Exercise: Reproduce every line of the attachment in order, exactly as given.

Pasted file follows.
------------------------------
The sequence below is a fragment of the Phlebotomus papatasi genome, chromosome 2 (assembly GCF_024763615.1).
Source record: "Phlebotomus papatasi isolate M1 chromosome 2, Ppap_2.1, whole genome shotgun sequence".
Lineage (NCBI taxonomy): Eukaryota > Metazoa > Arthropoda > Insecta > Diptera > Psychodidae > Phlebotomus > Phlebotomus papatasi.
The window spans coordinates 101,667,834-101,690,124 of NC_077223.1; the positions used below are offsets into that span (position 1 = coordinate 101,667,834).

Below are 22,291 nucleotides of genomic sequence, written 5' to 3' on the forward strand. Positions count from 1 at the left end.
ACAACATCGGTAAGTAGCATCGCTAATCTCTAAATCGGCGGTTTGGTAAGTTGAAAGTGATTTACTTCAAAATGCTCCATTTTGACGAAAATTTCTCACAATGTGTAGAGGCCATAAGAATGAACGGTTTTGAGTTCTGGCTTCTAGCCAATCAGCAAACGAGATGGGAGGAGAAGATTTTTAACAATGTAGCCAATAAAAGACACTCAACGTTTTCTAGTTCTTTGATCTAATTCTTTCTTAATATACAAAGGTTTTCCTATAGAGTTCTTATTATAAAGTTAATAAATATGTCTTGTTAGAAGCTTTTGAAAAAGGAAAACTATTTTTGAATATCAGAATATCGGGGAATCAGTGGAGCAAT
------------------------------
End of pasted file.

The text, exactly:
The sequence below is a fragment of the Phlebotomus papatasi genome, chromosome 2 (assembly GCF_024763615.1).
Source record: "Phlebotomus papatasi isolate M1 chromosome 2, Ppap_2.1, whole genome shotgun sequence".
Lineage (NCBI taxonomy): Eukaryota > Metazoa > Arthropoda > Insecta > Diptera > Psychodidae > Phlebotomus > Phlebotomus papatasi.
The window spans coordinates 101,667,834-101,690,124 of NC_077223.1; the positions used below are offsets into that span (position 1 = coordinate 101,667,834).

Below are 22,291 nucleotides of genomic sequence, written 5' to 3' on the forward strand. Positions count from 1 at the left end.
ACAACATCGGTAAGTAGCATCGCTAATCTCTAAATCGGCGGTTTGGTAAGTTGAAAGTGATTTACTTCAAAATGCTCCATTTTGACGAAAATTTCTCACAATGTGTAGAGGCCATAAGAATGAACGGTTTTGAGTTCTGGCTTCTAGCCAATCAGCAAACGAGATGGGAGGAGAAGATTTTTAACAATGTAGCCAATAAAAGACACTCAACGTTTTCTAGTTCTTTGATCTAATTCTTTCTTAATATACAAAGGTTTTCCTATAGAGTTCTTATTATAAAGTTAATAAATATGTCTTGTTAGAAGCTTTTGAAAAAGGAAAACTATTTTTGAATATCAGAATATCGGGGAATCAGTGGAGCAAT